Agenda Item No. 11
The Vale of Glamorgan Council
Scrutiny Committee (Lifelong Learning): 23rd June 2014
Report of the Chief Learning and Skills Officer
Review of Individual Schools Progress Meetings
Purpose of the Report
1. The report has been prepared as a result of the Committee's original recommendation to undertake a 12 month review of the above arrangements and officer support for the School Progress Panel meetings that were established during 2013.
1. That the contents of the report and the Action Plan at Appendix 1 detailing the lessons learnt to date in respect of the School Progress Panel meetings be accepted.
2. That the Action Plan be monitored and reviewed by the Scrutiny Committee in 12 months' time.
3. That meetings of School Progress Panels continue in the format as outlined within the report and as set out in the procedure at Appendix 2 to this report.
4. That all reports of School Progress Panel meetings continue to be referred to this Scrutiny Committee for consideration.
5. That the report be referred for consideration to Cabinet, advising of the lessons learnt of the Panel Members together with any additional views of the Committee itself.
Reason for the Recommendations
1-5. In recognition of the Scrutiny Committee's recommendation in 2013 that a review of the process be undertaken in 12 months.
2. The Scrutiny Committee had previously considered a series of Inspection reports which described the attainment of pupils attending schools in the Vale and referred the same to Cabinet for consideration. These reports described the success of pupils in those schools, highlighted the further progress that was required and provided information in respect of the support and challenge that had been subsequently put in place.
3. In January 2013, the Cabinet recommended to the Scrutiny Committee that invitations be extended to the Chairmen of Governors and the Headteachers of schools where performance issues had been identified, including those schools under Estyn follow up arrangements, to a meeting to consider issues of performance.
4. On 18th February 2013, the Scrutiny Committee subsequently agreed to establish School Progress Panels consisting of three members (minimum of two elected Members), to be drawn from the ten elected Members and four statutory co-opted members of the Scrutiny Committee. The Panels were established to ascertain the schools to be visited had up to date and authoritative improvement plans, that they had in place arrangements to monitor the impact of the plans, to amend them as appropriate and to establish what progress had been made against each action within the plans and what further progress was required; this approach being deemed necessary in order to seek to improve the accountability of schools for pupil attainment.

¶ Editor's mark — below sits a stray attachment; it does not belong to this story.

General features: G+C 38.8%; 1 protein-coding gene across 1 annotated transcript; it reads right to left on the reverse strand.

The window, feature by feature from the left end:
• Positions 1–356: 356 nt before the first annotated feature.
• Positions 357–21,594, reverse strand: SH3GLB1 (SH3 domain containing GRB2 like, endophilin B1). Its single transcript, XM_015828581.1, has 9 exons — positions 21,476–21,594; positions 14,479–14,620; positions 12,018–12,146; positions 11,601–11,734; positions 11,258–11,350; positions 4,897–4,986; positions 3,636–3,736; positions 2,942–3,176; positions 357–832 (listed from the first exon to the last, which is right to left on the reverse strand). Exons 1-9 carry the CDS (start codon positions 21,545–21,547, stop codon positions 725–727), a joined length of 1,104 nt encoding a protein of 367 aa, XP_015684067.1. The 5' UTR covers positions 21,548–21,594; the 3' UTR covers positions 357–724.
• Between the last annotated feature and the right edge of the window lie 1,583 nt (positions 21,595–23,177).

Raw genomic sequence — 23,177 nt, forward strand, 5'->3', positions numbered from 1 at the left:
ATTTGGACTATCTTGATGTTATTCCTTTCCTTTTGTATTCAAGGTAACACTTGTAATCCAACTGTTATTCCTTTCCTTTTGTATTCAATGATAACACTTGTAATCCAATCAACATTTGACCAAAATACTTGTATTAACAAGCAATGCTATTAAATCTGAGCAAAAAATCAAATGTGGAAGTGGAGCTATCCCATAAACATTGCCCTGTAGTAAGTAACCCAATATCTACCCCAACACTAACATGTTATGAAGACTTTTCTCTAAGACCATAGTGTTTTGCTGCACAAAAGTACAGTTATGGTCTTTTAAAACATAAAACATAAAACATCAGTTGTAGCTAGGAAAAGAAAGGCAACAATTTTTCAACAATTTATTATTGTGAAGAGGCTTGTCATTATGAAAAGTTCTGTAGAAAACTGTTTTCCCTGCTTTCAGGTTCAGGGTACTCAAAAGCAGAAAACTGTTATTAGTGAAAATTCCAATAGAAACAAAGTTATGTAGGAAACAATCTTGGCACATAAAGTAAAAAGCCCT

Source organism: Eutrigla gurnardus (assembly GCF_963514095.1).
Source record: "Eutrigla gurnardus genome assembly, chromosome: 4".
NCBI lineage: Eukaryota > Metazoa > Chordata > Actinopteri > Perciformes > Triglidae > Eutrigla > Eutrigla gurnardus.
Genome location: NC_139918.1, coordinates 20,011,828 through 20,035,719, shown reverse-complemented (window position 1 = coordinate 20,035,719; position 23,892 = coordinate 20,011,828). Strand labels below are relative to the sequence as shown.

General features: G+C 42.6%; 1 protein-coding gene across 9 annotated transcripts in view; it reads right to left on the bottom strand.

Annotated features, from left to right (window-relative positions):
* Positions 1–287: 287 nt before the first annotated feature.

5. Prior to each Panel meeting briefing sessions are held with the Members of the respective Panels to provide up to date information in relation to the school.
6. At the Panel meetings the Cabinet Member for Children's Services, the Chief Learning and Skills Officer (CLSO), the Head of School Improvement and Inclusion, the schools' System Leader and the Democratic and Scrutiny Services Officer, together with the Headteacher, Chairman of Governors and / or a representative of the school or Governing Body are also in attendance.
7. The Chairman of the Panel is agreed amongst Panel Members and, following introductions and a short overview by the Chairman, the Head of School Improvement and Inclusion provides a verbal presentation regarding the current situation and why the School Progress Panel meeting has been convened
8. Opportunity is then afforded to the Headteacher and / or Chairman of the Governing Body to enable them to demonstrate the school's ambitions, capacity, commitment to rapid and sustained progress and to identify any barriers that the school may be facing that could be resolved by additional support from the Council.
9. The findings of the Panel were to be submitted for consideration by the Scrutiny Committee and the Cabinet for consideration. The Panel was supported by an officer from the Education Department Management Team and the Democratic and Scrutiny Services Section. It was also agreed that the Panel arrangements, including officer support, would be reviewed after 12 months.